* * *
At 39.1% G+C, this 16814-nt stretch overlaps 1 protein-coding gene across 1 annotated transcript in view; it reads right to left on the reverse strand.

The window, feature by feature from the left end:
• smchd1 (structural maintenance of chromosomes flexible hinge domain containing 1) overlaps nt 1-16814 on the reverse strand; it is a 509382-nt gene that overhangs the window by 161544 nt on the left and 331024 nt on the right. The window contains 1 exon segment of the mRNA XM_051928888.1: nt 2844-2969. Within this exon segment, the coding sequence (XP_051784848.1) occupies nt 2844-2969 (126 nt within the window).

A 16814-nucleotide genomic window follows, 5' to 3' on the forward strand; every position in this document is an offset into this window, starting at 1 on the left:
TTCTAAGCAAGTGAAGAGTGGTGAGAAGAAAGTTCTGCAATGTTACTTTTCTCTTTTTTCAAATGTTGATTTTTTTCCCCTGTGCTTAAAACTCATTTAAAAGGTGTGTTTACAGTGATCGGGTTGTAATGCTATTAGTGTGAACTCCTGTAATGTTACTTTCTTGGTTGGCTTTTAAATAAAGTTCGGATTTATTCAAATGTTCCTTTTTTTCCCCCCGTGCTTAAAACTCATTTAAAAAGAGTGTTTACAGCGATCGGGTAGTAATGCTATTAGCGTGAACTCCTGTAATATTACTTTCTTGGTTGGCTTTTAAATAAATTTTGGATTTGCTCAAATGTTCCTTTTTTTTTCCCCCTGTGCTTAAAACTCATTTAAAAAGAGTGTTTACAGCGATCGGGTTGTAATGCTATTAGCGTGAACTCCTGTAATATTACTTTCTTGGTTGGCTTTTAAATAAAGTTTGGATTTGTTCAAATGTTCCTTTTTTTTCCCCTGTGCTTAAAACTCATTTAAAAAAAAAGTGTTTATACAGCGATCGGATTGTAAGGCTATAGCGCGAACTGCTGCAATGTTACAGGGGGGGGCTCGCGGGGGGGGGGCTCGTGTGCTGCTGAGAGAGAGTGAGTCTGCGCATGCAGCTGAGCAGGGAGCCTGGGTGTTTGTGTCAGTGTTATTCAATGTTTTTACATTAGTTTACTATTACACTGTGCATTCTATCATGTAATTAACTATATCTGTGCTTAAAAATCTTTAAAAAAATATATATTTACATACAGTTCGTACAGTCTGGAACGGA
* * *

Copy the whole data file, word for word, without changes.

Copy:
At 39.1% G+C, this 16814-nt stretch overlaps 1 protein-coding gene across 1 annotated transcript in view; it reads right to left on the reverse strand.

The window, feature by feature from the left end:
• smchd1 (structural maintenance of chromosomes flexible hinge domain containing 1) overlaps nt 1-16814 on the reverse strand; it is a 509382-nt gene that overhangs the window by 161544 nt on the left and 331024 nt on the right. The window contains 1 exon segment of the mRNA XM_051928888.1: nt 2844-2969. Within this exon segment, the coding sequence (XP_051784848.1) occupies nt 2844-2969 (126 nt within the window).

A 16814-nucleotide genomic window follows, 5' to 3' on the forward strand; every position in this document is an offset into this window, starting at 1 on the left:
TTCTAAGCAAGTGAAGAGTGGTGAGAAGAAAGTTCTGCAATGTTACTTTTCTCTTTTTTCAAATGTTGATTTTTTTCCCCTGTGCTTAAAACTCATTTAAAAGGTGTGTTTACAGTGATCGGGTTGTAATGCTATTAGTGTGAACTCCTGTAATGTTACTTTCTTGGTTGGCTTTTAAATAAAGTTCGGATTTATTCAAATGTTCCTTTTTTTCCCCCCGTGCTTAAAACTCATTTAAAAAGAGTGTTTACAGCGATCGGGTAGTAATGCTATTAGCGTGAACTCCTGTAATATTACTTTCTTGGTTGGCTTTTAAATAAATTTTGGATTTGCTCAAATGTTCCTTTTTTTTTCCCCCTGTGCTTAAAACTCATTTAAAAAGAGTGTTTACAGCGATCGGGTTGTAATGCTATTAGCGTGAACTCCTGTAATATTACTTTCTTGGTTGGCTTTTAAATAAAGTTTGGATTTGTTCAAATGTTCCTTTTTTTTCCCCTGTGCTTAAAACTCATTTAAAAAAAAAGTGTTTATACAGCGATCGGATTGTAAGGCTATAGCGCGAACTGCTGCAATGTTACAGGGGGGGGCTCGCGGGGGGGGGGCTCGTGTGCTGCTGAGAGAGAGTGAGTCTGCGCATGCAGCTGAGCAGGGAGCCTGGGTGTTTGTGTCAGTGTTATTCAATGTTTTTACATTAGTTTACTATTACACTGTGCATTCTATCATGTAATTAACTATATCTGTGCTTAAAAATCTTTAAAAAAATATATATTTACATACAGTTCGTACAGTCTGGAACGGA